This thesis attempts to clarify what Heidegger meant by the term "thinking" (Denken), where this ^'meanr is submitted in the double sense: firstly, in the sense of what Heidegger intended by the use and exposition of this term that we find in his lecture series. Was Heisst Denken?, where Heidegger quickly makes it clear that this intention is to actually bring thinking on the way, viz. making provision for the leap into thinking, and where this intention was carried out with the employment of a specific guiding phrase. In the second sense, it is an attempt at clarifying the meaning of the term. But this is not to say that we are here simply out to see how Heidegger defines the word '*thinking." It is in fact precisely within such definitive discourse that thought dies out. It is not merely be a case of defining a word, because this enterprise would be just as shallow as much as it would be unworkable. It is for this reason that Heidegger decided to establish for himself the task, not merely of explaining thinking as something to be beheld at a distance, but rather of bringing thinking underway by means of his lecture, proclaiming that, "Only the leap into the river tells us what is swimming. The question 'What is called thinking?' can never be answered by proposing a definition of the concept thinking, and then diligently explaining what is contained in that definition." (WCT, 21) This being Heidegger's intention, in order to understand Heidegger in his treatment of the term thinking, it is clear that we must also undergo an experience with thinking. It is in this spirit that the present work was written so as to collaborate the two senses of what Heidegger meant by "thinking."
    • Heidegger's tragic Greeks : the relation between presence and deinon

      MacDonald, John.; Department of Philosophy (Brock University, 2002-07-14)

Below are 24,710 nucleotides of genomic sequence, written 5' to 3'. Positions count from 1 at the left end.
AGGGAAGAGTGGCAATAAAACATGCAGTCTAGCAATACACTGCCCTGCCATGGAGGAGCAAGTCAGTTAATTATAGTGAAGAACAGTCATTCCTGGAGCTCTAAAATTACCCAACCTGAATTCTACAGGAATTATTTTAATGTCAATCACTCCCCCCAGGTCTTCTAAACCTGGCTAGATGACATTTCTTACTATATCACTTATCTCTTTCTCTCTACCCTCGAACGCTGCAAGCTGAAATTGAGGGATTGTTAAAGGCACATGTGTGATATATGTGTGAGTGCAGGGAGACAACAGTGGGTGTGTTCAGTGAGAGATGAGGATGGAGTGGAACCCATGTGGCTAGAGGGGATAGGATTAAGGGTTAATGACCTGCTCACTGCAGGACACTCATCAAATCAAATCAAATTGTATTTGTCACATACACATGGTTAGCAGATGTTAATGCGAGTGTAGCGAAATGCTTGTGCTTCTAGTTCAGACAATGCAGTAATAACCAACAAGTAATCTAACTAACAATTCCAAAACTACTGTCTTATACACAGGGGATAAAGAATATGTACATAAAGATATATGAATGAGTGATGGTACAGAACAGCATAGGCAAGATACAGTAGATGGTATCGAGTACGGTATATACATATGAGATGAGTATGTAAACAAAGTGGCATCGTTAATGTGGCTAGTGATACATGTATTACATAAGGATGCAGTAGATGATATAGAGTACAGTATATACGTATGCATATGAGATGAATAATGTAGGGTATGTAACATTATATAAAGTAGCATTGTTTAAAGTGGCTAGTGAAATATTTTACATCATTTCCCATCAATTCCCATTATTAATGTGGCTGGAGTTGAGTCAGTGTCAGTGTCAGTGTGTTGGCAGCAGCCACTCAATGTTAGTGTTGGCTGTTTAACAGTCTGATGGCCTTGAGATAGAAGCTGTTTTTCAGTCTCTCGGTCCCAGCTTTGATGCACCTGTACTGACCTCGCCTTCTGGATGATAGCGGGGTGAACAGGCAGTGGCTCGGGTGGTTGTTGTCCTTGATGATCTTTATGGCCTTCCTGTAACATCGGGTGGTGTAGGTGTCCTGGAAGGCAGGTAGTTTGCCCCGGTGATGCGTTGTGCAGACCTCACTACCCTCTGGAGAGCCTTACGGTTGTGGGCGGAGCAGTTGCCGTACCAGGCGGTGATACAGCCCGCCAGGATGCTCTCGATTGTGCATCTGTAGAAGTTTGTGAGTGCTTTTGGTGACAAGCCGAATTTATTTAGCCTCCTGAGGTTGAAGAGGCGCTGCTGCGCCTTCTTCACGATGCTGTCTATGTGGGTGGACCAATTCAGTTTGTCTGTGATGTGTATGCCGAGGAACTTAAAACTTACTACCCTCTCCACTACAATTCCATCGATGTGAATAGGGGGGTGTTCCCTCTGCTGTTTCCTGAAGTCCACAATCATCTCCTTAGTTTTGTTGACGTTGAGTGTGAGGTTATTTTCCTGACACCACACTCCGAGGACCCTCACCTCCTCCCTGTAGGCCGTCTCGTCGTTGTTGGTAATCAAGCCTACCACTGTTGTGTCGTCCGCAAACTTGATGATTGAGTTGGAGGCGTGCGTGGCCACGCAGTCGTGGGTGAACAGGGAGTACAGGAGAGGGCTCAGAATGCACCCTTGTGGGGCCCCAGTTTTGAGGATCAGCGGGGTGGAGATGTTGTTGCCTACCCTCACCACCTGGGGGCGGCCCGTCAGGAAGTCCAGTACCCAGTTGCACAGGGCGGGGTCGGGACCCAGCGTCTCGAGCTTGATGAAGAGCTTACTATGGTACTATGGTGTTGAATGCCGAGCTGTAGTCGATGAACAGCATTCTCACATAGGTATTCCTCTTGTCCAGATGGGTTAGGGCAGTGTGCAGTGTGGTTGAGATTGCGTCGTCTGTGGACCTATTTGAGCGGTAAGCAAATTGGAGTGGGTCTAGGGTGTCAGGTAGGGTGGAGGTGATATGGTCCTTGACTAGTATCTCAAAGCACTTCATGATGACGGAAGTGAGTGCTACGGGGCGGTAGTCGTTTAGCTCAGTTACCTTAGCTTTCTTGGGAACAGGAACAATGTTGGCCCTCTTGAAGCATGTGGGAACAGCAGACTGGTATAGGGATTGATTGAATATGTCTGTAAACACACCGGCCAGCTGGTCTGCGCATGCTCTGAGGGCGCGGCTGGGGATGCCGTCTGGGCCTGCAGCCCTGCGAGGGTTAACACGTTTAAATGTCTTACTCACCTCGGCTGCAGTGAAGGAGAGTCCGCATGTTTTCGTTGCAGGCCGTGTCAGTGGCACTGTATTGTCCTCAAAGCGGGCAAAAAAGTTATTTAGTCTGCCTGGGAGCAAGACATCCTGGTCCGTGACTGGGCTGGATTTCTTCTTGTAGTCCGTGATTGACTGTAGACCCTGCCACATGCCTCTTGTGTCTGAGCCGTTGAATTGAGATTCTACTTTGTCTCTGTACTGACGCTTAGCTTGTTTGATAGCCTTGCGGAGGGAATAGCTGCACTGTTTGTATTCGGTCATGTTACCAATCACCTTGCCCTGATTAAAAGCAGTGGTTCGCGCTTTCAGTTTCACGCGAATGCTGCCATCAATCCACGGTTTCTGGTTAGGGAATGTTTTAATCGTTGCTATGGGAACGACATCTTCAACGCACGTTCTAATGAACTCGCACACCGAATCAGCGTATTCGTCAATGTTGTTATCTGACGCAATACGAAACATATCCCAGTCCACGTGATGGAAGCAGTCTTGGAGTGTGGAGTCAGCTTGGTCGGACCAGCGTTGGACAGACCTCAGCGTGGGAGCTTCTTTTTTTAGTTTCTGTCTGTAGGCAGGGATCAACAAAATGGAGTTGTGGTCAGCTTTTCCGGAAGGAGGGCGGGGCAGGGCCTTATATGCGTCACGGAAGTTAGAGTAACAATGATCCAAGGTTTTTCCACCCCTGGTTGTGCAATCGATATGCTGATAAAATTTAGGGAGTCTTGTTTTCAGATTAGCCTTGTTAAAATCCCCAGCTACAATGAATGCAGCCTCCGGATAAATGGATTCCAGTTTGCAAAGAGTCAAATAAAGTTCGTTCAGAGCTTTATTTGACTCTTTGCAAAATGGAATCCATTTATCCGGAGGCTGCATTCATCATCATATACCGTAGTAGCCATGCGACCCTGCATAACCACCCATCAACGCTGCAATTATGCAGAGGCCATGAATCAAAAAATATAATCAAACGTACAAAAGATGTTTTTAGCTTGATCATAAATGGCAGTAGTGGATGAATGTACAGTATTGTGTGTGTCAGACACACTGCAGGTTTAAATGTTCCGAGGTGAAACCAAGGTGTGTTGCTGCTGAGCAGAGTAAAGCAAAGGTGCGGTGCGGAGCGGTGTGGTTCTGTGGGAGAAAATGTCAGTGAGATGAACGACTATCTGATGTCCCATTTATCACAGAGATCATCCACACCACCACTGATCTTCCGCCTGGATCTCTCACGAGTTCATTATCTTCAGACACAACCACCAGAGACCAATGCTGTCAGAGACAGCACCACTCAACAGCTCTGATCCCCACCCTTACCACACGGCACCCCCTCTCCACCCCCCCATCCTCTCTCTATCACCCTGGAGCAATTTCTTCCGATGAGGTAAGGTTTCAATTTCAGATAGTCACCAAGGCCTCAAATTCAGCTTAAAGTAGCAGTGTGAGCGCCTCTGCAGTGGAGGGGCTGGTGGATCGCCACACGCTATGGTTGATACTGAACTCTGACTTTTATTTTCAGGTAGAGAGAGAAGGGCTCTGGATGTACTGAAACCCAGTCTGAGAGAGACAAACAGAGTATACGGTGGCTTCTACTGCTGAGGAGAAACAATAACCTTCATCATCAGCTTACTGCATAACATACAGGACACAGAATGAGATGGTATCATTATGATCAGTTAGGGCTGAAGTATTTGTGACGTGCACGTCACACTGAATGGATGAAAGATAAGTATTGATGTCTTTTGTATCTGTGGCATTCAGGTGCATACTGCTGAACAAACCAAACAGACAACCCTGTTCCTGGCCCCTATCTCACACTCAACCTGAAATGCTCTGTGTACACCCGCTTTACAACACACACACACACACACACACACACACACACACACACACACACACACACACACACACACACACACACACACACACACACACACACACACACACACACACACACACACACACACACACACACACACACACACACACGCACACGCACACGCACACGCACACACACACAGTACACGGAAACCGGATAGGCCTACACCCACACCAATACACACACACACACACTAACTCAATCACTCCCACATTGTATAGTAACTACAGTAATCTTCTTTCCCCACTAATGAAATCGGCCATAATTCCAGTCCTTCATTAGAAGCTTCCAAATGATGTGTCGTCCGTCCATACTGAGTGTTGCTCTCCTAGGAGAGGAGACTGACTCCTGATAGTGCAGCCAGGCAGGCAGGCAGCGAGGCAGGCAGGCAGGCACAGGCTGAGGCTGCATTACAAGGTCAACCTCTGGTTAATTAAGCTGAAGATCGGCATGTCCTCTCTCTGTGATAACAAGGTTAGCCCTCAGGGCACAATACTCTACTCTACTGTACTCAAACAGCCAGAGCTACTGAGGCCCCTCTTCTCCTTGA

Martin Heidegger's interpretation of the ancients was born out of something like a crisis in the interpretation of the Greeks, which can be characterized as nothing other than the realization of the idea that the Greek philosophers put a serious question mark over existence. This idea, which had its germination in Prussia with Jakob Burckhart and his teacher, but first came to be seriously cultivated in the Philosophy of Friedrich Nietzsche, was the first in depth investigation into whether the Greeks, on the one hand, questioned existence or, on the other hand, put a question mark over existence. To question existence is rather innocuous, since it amounts to little more, in the end, than a child looking up at the stars and asking what it all means. To put a question mark over existence, however, is another business entirely. For the Greeks, as the life work of Martin Heidegger amply demonstrates, the nature of Greek thinking and the objects towards which it is directed follows so absolutely from the tragic view of the human person that, in a certain sense, philosophy is Greek and could only have developed in Greece. Perhaps stating it a little less categorically, philosophy could have developed elsewhere at least to the extent that something like they way the Greeks understood life was at the forefront: presence, in other words. This thesis deals with the problem ofHeidegger's relation to the Greeks, specifically in terms of his understanding of the Greeks and presence. It is the position of this dissertation that the Greek notion of presence is, as Heidegger understands it, the homeliness of the hearth that radiates through all the things that humans concern themselves with. This is thought by Heidegger, as the Greeks did, specifically in contrast with the uncanninesslunhomeliness of the hqrnan apart from his or her concern with things. Therefore, the thesis is an attempt at exposing the relation between presence and the unhomely by situating it withing Greek existence and the meaning of the Greek Philosopher. In order to support this position, the thesis has been divided into five parts. The first two chapters deal with Heidegger's explanation of the relation between Greek notion of physics (Phusis), metaphysics (specifically in relation to an analysis of time and motion in Greek thought), and what Heidegger calls the fundamental attunement of Dasein (boredom). More exactly, it deals with these issues only so far as they allow us to bring out something like the notion of 'presence' in relation to things and homelessness or restlessness in relation to the human being. The rationale for these two chapters in relation to the central problem of the paper is that in Heidegger's elucidation of physics and metaphysics, he conducts his analysis in such a way that he explicitly uncovers that dimension of human existence that he calls the fundamental attunement of Dasein. This fundamental attunement is, in tum, similar to what the Greeks understood as the deinon, the uncanninesslunhomeliness of the human. The third and fourth chapters take as their explicit themes the problem of the Greek understanding of the assertion and the ways in which the person can comport himlherself toward things, two issues which are not separable. The rationale for these two chapters in relation to the central theme of the paper is that Heidegger's analysis of these two areas in Greek thought brings out precisely why the philosopher and the philosophical way of life is the highest mode of existence for the Greeks and how this is thought specifically in tenns of the uncanniness of humans. The final cijapter gives a complete elucidation of presence as the homeliness of the hearth and shows specifically how this is thought of in contradistinction to the uncanny/unhomely for the Greeks. 1I1 This last chapter also explains Martin Heidegger's reaction to the Greek's interpretation of the highest mode of existence, and what he posited as a counter-thought. The essay as a whole is an attempt to fully concertize an important dimension of Heidegger' s understanding of the Greeks, that is, the relation between presence and the deinon or Greek notion ofunhomely, which, to my la)owledge, has not been offered anywhere in commentaries on Heidegger.